I help people travel to have an abortion. My job is already dangerous – it will get worse if Roe v. Wade falls.

Lexi Dotson-Dufault.

Lexi Dotson-Dufault.

  • Lexi Dotson-Dufault is a 24-year-old Resource Coordinator for Women Have Options Ohio.
  • Dotson-Dufault helps pregnant women find and travel for safe and legal abortion care.
  • Here is his story, told to the writer Fortesa Latifi.
  • For more stories, go to www.BusinessInsider.co.za.

This narrated essay is based on a conversation with Lexi Dotson-Dufault, a 24-year-old resource coordinator for Women Have Options Ohio. The conversation has been edited for length and clarity.

A month after my own abortion in 2019, I started working as an intern with Women Have Options Ohio – otherwise known as WHO/O. I worked my way up and after graduating from university became a resource coordinator for WHO/O, where I help pregnant women who need to access abortion services.

One of the things I do at work is help people who have to travel out of state for abortion services.

In Ohio, abortions are legal for up to 20 weeks unless the patient’s life is in danger, so sometimes at WHO/O we help people get to Michigan, Illinois or Pennsylvania to access care. But bringing people to other states for abortion care can be very expensive, and sometimes we work with other organizations to raise the funds needed to get someone access.

There are so many details that go into a patient crossing state lines for abortion care

There are transportation costs, accommodation costs, childcare costs and sometimes they have to take time off work. That’s a lot, and we’re there for people throughout the process. There is so much work to do to help someone access care.

When someone first contacts me for abortion care, I ask where they are and try to find out the status of their pregnancy, as this helps us determine which clinics will serve them. (There’s this website called AbortionProvider, where you put how far away you are and your location to find an abortion provider. It’s really helpful, but sometimes people don’t have secure internet access – or no Internet access at all.)

From there, I ask them if they have any security issues. Sometimes I feel like an uncertified social worker. I ask if they have someone who can drive them to their appointment and if they need funding to help pay for accommodation and transportation.

If we help people cross state lines for abortions in Ohio, they usually go to Michigan or Pennsylvania. We are fortunate that other abortion funds and organizations help us when we need to bring patients to their condition.

The possibility of the Supreme Court overturning Roe v. Wade is terrifying to abortion workers

If this change occurs, we are going to be totally overwhelmed by the number of cases we have to support. And I can’t help but think that if Michigan loses access, and we send patients to Michigan, where will the people of Ohio go? The time and cost of travel would add up terribly.

If there are more barriers to care, women are going to be pregnant longer than they want – and then they will need care in states that have fewer restrictions. I have seen people having to sell personal possessions they liked to get the money needed for treatment. Even if you have insurance, abortion is often excluded from coverage.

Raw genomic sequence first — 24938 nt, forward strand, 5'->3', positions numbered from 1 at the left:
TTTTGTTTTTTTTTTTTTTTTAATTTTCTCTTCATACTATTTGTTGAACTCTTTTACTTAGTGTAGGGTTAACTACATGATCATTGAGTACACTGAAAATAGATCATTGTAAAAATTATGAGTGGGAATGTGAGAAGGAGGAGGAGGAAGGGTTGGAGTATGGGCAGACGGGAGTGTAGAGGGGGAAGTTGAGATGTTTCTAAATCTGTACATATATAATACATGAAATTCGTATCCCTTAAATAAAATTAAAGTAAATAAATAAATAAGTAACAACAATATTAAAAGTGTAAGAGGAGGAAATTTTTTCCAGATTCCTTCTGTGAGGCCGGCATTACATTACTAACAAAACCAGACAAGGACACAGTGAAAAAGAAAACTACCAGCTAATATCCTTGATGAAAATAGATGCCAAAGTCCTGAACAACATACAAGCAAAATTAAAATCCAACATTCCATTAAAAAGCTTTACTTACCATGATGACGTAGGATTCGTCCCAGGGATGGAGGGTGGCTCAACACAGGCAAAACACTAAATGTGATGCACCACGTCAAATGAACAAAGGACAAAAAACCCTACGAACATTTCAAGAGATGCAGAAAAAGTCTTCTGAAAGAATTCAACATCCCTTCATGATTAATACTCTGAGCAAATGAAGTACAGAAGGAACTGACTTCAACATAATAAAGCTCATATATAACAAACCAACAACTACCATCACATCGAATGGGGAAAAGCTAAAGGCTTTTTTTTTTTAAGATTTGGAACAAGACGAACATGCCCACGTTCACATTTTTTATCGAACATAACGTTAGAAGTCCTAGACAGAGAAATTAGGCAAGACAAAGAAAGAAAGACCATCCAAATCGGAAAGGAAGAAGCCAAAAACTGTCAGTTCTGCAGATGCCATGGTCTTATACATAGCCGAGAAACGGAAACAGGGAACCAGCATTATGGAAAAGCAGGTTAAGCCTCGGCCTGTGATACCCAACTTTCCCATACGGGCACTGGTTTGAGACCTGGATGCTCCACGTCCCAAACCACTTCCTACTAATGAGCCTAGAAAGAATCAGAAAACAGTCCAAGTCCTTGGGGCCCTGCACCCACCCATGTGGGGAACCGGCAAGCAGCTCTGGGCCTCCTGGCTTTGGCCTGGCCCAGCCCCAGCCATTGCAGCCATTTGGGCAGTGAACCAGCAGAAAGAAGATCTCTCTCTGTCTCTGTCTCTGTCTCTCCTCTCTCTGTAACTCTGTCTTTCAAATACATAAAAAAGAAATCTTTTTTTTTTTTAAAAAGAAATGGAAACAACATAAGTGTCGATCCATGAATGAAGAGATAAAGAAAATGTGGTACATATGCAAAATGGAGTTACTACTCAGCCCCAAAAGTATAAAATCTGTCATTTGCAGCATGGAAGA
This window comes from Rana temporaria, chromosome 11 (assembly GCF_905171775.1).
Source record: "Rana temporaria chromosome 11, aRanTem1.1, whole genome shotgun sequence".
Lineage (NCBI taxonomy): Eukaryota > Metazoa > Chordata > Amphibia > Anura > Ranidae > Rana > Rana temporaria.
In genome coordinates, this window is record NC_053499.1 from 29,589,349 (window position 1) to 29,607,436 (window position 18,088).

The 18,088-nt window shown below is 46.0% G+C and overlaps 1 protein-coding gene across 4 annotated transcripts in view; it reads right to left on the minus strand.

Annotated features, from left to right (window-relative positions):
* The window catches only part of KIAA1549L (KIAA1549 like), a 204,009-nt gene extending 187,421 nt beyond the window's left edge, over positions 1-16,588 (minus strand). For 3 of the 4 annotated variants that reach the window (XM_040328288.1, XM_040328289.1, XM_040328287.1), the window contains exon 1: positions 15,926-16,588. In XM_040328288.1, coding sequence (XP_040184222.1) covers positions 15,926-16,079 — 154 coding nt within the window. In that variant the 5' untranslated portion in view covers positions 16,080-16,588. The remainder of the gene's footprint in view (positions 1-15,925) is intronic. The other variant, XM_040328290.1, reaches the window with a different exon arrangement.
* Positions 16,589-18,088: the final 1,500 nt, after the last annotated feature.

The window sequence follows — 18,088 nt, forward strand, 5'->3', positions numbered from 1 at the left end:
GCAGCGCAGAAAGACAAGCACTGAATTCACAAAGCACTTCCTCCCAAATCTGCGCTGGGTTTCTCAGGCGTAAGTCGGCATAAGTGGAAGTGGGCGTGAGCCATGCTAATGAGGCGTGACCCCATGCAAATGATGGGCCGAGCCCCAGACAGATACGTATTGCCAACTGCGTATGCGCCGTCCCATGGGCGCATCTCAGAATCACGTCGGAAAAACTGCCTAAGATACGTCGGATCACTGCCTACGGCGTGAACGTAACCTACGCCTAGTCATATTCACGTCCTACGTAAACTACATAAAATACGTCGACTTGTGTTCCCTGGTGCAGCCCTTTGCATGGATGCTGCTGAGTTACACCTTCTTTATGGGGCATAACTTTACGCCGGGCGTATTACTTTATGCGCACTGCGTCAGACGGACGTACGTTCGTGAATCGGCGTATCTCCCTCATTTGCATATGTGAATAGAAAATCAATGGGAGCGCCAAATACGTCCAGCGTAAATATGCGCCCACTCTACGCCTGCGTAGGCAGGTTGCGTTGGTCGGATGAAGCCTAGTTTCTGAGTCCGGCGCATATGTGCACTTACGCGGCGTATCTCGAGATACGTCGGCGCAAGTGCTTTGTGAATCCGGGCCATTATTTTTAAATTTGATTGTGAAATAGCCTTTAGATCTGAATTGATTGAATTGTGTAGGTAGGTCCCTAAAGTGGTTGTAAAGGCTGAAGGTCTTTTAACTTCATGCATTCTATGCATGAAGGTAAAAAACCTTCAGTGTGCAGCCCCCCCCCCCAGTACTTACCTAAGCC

If Roe v. Wade falls, our ability would be stretched beyond what is possible. There are only four people working at Women Have Options Ohio. We’re trying to build our organization, but it’s hard when we’re focused on putting out fires every day when it comes to abortion access and the laws that target it. Not to mention that the workers themselves are not safe – there is a target on everyone’s back in this movement.

People who work in abortion care are not safe

We are already receiving hate mail at the clinic and the harassment of abortion workers as a whole is increasing. According to the National Abortion Federation, cases of violence against abortion providers have increased from 95 in 2010 to 1,627 in 2020. We only expect this number to increase even more if Roe v. Wade is canceled.

It’s obviously emotionally draining to work in the abortion field, but it’s so rewarding. My favorite thing about this job is being able to overcome the internalized stigma I experienced because of my own abortion.

I grew up in a conservative family and attended a Catholic school until I went to college. I knew nothing about sex, my own body, or abortion, other than the negative and stigmatizing things I had heard growing up. When I was pregnant and decided to have an abortion, I felt very alone. I made this decision for health reasons, and I sometimes think that if I hadn’t been sick, I would have continued with my pregnancy simply because of the stigma I faced. For me, it’s so sad.

I want people to know: it’s okay to have an abortion

This is a normal medical procedure. You are valid and your choice is valid. Everything you feel about it – be it grief or relief – is valid.

I don’t want people to feel lonely like I did, and in the work that I do I’m able to hold people’s hands as they walk down this road. I can’t imagine what my life would be like if I hadn’t had an abortion. It allowed me to have the life I wanted, and I want that choice for everyone.

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